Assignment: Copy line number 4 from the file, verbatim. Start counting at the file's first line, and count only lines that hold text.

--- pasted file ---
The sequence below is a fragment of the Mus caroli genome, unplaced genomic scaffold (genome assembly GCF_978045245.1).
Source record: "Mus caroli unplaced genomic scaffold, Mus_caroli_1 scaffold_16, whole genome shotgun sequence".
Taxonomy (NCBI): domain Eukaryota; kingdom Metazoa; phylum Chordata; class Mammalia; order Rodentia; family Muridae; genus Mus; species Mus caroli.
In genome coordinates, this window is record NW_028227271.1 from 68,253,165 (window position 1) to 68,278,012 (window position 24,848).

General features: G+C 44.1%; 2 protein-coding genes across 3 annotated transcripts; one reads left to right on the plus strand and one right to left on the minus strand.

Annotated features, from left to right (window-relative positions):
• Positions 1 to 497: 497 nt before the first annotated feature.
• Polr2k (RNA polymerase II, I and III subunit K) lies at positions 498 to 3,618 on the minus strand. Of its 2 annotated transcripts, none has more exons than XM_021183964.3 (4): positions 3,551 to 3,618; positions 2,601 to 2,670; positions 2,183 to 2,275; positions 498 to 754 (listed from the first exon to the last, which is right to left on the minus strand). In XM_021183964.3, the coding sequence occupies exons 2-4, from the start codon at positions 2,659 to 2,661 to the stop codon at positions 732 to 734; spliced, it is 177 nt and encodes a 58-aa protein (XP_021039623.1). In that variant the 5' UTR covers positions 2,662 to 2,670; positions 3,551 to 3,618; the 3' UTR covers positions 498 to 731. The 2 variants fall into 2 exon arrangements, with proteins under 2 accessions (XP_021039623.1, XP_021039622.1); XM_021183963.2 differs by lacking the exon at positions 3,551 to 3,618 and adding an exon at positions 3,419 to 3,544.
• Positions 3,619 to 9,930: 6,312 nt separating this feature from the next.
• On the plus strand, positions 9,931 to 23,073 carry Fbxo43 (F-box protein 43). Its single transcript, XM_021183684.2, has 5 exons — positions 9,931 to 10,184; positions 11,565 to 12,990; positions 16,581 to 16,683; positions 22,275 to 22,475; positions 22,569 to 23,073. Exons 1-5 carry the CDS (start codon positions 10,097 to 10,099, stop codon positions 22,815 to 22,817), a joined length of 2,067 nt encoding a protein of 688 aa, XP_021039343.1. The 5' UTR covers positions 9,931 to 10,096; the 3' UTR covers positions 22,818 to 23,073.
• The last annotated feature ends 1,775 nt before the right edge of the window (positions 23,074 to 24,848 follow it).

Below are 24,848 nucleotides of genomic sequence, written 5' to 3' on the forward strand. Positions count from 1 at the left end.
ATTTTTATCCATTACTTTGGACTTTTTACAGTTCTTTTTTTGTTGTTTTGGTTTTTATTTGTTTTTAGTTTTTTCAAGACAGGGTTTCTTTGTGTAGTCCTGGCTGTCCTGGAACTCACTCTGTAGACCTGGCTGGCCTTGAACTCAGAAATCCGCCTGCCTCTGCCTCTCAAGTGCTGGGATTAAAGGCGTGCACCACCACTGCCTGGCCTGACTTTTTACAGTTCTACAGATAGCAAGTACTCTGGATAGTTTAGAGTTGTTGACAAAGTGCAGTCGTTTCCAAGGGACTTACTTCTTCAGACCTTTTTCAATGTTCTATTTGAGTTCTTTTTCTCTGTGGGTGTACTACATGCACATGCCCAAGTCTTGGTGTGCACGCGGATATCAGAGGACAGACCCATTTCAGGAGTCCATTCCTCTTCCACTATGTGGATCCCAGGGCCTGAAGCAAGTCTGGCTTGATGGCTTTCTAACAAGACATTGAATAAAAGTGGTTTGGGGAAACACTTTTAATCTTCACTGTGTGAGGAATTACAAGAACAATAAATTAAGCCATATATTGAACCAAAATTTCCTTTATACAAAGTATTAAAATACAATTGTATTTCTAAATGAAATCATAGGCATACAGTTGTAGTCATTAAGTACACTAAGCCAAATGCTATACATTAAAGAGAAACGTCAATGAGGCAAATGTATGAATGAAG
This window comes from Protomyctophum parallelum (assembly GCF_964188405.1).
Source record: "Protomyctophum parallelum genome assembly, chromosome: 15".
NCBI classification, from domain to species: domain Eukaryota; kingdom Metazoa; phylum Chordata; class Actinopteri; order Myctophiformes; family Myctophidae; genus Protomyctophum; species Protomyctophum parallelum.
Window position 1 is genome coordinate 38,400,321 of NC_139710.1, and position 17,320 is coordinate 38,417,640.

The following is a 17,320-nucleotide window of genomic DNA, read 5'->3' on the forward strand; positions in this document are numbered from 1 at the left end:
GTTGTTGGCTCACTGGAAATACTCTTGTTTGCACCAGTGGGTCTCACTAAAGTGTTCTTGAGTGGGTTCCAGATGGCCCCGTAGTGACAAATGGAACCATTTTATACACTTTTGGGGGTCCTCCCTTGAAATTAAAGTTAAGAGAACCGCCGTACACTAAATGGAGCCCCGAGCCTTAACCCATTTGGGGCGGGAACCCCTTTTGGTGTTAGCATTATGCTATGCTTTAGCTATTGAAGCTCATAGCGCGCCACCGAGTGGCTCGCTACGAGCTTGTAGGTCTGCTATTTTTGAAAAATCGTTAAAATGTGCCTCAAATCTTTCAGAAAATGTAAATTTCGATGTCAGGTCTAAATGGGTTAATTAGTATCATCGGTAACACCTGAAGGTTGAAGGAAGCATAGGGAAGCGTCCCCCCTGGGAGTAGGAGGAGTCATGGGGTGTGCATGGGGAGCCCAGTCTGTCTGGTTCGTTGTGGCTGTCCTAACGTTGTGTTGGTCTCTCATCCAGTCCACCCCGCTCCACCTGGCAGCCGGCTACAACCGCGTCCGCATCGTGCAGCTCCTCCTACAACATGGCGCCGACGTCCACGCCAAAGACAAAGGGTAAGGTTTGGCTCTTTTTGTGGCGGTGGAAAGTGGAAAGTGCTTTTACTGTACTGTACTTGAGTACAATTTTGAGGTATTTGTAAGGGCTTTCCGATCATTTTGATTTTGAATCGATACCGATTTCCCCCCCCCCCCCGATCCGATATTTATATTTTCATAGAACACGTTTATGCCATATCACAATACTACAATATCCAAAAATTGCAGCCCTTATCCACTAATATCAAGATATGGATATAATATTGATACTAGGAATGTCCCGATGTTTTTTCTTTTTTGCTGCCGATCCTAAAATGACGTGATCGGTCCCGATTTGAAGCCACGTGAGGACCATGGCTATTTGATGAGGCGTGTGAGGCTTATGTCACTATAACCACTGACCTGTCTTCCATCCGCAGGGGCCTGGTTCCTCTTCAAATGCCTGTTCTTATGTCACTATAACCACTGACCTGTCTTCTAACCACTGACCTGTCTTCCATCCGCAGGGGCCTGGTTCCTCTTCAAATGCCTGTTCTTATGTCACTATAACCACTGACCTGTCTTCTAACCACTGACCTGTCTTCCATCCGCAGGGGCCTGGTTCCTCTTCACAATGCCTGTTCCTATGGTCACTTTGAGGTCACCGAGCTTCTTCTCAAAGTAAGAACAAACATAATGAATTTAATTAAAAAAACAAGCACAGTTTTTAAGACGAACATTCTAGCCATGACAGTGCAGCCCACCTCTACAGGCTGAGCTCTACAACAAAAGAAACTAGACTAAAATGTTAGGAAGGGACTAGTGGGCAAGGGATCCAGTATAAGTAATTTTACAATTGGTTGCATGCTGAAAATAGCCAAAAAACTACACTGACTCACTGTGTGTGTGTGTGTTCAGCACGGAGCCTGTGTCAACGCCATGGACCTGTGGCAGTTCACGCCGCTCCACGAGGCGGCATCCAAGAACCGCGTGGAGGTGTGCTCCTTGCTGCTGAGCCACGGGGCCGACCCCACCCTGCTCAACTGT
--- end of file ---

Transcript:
In genome coordinates, this window is record NW_028227271.1 from 68,253,165 (window position 1) to 68,278,012 (window position 24,848).